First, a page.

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France bans TikTok, Twitter and Instagram from the phones of its Government Employees

Because of worries about inadequate data security measures, France has banned the “recreational” use of TikTok, Twitter, Instagram, and other apps on the phones of government employees. According to a Friday tweet from the Ministry of Public Sector Transformation and the Civil Service, the ban will take effect right away.

“In order to guarantee the cybersecurity of our administrations and civil servants, the government has decided to ban recreational applications such as TikTok on the professional phones of civil servants,” Stanislas Guerini said on Friday.

He went on to say that for several weeks, several of France’s European and international partners have taken steps to restrict or prohibit their administrations from downloading, installing, or using the Chinese-owned video-sharing app TikTok.

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Guerini stated that recreational applications lack adequate levels of cybersecurity and data protection to be deployed on administrations’ equipment, but that exceptions can be granted for professional reasons, such as institutional communication of an administration.

In recent weeks, the White House, the UK parliament, the Dutch and Belgian administrations, the New Zealand parliament, and the governments of Canada, India, Pakistan, Taiwan, and Jordan have all banned TikTok.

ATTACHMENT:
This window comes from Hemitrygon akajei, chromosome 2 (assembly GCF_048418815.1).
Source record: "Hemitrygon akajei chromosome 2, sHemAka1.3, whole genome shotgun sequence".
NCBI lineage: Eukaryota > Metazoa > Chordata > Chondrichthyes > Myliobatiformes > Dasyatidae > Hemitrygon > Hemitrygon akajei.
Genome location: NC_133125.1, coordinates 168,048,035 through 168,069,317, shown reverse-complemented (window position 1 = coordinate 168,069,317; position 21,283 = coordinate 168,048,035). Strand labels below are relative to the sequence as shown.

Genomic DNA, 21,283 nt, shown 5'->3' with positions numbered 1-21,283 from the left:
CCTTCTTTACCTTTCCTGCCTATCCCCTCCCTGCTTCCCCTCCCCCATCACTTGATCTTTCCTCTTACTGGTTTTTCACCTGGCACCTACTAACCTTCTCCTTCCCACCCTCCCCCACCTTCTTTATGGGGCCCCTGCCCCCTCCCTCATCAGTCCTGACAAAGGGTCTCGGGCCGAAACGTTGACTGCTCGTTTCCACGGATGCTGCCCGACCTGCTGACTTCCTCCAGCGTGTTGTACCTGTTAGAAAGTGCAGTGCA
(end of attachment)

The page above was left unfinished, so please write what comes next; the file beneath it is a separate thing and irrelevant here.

credit: economictimes

Concerns about the alleged security risks posed by TikTok have been raised most prominently by US lawmakers and national security officials, who claim that the app’s user data could be accessed by the Chinese government.

After FBI Director Christopher Wray stated in November that TikTok poses risks to national security, calls to ban it from government devices gained momentum.

The Commission and the Council, the two largest policy-making bodies in the European Union, banned TikTok from staff phones late last month due to security concerns. Global worries have grown over the possibility that ByteDance, TikTok’s Chinese parent company, could give the Chinese government access to users’ contact information and location information.

During questioning by US lawmakers on Thursday, the company’s CEO, Shou Zi Chew, pushed back on claims that TikTok or ByteDance are tools of the Chinese government. The company has repeatedly stated that global institutional investors own 60% of ByteDance.

A 2017 law in China requires companies to provide the government with any personal data relevant to the country’s national security. There is no evidence that TikTok has turned over such data, but due to the vast amount of user data it collects, fears abound.

Wang Wenbin, a spokesperson for China’s foreign ministry, claimed earlier this month that the US had not yet provided proof that TikTok posed a threat to its national security and was abusing its authority to repress foreign businesses by using the pretext of data security.

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Nivedita Bangari
Nivedita Bangari
I am a software engineer by profession and technology is my love, learning and playing with new technologies is my passion.

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